|Picture from here: http://www.123rf.com/stock-photo/manual_typewriter.html|
I had a discussion on social media this morning that was generated by this quote:
"I, myself, have never been able to find out precisely what feminism is. I only know that people call me a feminist whenever I express sentiments that differentiate me from a door mat or a prostitute."
-- Rebecca West
The discussion was whether women have really moved forward, or whether we move forward and backward simultaneously. It was pointed out to me that children growing up today see women on television accomplishing everything under the sun, and they assume they can too, and that it has always been that way. One of the women told me that she feels that we aren't telling the story of the struggle for women's rights.
I have to admit that this discussion was an eyeopener for me. I know that I've talked about the struggle with my own kids (at least my daughters), but I wonder if they really understand. Will life for my granddaughters move forward or backward? Who will be their role models? Will they stand up and be counted? Will the term "feminist" be something they are proud of, or something they are ashamed to admit is part of who they are?
My oldest daughter is an aeronautical engineer who has helped design and launch satellites. My second daughter has two degrees and a good government job. My third daughter is currently on an LDS mission in Brazil, but a year from now will be coming home to finish her education and pursue a career in her chosen field. Will my granddaughters be afforded experiences equal to their expectations in life?
For the benefit of my granddaughters (who will someday be old enough to read this), I'm going to tell my own story below -- but I don't want my grandsons to tune out -- because you are part of the story -- you need to be aware, as well. You need to treat your female counterparts as your equals.
I grew up in a time when women were encouraged to be secretaries and nurses. Period. Yes, there were some women who held other jobs, but it was certainly not encouraged. They struggled to get those positions, and they fought hard to keep them. After they received those positions, they fought for their reputations because it was assumed that the only way they could possibly have gotten those jobs is by sleeping with the boss. They were not paid the same amount their male counterparts were paid (and often still are not). Girls were often not encouraged to go to college, nor were they encouraged to take college prep classes in high school. There were certain "male only" classes in high school. My father fought with the school when my older sister wanted to take mechanical engineering, as it was considered a "male only" class.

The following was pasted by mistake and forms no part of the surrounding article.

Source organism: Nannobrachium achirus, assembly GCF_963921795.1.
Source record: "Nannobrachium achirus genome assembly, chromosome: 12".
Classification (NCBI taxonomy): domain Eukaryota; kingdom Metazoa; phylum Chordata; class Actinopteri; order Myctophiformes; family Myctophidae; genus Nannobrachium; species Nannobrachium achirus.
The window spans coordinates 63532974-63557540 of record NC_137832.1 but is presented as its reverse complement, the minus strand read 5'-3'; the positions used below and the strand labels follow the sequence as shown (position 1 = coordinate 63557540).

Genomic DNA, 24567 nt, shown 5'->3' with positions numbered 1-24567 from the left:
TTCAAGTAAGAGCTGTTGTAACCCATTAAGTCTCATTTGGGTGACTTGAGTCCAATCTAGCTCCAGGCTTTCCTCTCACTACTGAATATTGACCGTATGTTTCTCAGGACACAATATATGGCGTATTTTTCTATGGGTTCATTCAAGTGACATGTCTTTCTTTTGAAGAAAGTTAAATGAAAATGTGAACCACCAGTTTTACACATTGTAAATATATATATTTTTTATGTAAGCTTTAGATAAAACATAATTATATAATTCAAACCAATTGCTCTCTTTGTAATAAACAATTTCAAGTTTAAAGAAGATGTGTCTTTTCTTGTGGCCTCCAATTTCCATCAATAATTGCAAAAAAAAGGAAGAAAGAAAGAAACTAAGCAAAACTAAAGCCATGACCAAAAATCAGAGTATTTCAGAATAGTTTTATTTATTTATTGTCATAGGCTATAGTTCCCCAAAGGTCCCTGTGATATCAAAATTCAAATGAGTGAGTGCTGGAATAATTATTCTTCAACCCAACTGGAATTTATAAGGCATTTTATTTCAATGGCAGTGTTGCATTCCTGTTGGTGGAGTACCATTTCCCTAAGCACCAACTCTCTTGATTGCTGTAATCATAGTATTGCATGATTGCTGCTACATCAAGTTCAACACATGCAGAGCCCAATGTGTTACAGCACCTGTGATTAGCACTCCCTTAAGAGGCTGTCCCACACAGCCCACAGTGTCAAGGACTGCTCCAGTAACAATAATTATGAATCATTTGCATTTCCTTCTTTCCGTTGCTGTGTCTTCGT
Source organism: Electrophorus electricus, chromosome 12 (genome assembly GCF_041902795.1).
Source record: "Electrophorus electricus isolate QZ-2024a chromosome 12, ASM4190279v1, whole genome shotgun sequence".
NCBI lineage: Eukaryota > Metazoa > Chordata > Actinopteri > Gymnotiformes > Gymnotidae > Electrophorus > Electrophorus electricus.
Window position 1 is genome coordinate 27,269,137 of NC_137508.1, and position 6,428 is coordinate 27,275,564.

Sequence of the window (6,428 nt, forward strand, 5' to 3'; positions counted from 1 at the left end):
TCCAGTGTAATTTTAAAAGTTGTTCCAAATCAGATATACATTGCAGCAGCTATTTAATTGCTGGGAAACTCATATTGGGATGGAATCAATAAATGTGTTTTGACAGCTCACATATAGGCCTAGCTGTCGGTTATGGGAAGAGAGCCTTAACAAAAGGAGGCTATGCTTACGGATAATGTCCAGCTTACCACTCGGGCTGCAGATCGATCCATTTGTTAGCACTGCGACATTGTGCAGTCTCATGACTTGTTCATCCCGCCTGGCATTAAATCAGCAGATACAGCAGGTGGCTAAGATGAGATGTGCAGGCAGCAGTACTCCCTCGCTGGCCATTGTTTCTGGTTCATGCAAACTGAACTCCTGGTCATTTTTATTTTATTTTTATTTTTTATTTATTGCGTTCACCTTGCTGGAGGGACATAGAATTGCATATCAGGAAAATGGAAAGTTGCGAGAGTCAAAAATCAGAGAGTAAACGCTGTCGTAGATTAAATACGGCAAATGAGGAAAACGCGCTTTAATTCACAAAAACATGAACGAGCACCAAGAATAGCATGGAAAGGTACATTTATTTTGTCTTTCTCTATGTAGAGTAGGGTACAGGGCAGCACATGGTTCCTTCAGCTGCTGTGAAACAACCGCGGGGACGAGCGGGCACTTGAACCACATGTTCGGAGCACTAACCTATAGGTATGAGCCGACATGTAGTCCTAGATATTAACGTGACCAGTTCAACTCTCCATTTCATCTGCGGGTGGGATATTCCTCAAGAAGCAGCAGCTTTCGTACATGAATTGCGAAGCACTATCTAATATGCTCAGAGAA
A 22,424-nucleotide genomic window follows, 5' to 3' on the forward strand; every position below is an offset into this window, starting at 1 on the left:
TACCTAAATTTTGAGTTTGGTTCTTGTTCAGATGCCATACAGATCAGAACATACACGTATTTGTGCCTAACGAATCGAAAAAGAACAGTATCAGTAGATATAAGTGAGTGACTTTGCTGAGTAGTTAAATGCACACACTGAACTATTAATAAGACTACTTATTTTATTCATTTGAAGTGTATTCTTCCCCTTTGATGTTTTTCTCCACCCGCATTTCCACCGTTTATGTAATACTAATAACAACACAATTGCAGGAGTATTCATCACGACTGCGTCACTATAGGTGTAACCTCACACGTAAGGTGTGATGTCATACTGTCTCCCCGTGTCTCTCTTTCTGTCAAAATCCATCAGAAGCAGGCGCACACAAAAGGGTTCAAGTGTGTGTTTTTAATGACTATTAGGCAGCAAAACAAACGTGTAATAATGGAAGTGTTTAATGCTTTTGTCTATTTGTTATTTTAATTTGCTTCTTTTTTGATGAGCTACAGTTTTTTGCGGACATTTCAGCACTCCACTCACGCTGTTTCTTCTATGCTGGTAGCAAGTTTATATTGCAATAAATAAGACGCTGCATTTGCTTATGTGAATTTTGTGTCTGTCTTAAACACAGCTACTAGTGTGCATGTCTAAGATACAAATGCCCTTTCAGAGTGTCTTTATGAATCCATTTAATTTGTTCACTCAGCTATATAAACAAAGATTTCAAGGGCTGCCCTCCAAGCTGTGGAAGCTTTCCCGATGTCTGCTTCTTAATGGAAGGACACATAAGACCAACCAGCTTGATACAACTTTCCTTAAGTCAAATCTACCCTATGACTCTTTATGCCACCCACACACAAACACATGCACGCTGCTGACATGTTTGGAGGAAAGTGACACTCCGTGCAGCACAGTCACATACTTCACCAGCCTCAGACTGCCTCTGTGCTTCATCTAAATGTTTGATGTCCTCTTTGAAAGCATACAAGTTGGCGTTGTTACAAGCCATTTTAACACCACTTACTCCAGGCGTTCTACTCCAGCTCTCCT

While there is still sexual harassment in the work place, at least it is talked about and discouraged these days. Most large companies have some sort of sexual harassment training, and sexual harassment policy. I was 17 years old working in the bakery of our local grocery store when the baker backed me in a corner against the wall and I couldn't move. The only recourse I had was to hit the street looking for another job. If I had told my employer, they wouldn't have believed me, and if I had told my father, he would likely have killed the baker. I had no other choice but to leave and find other work.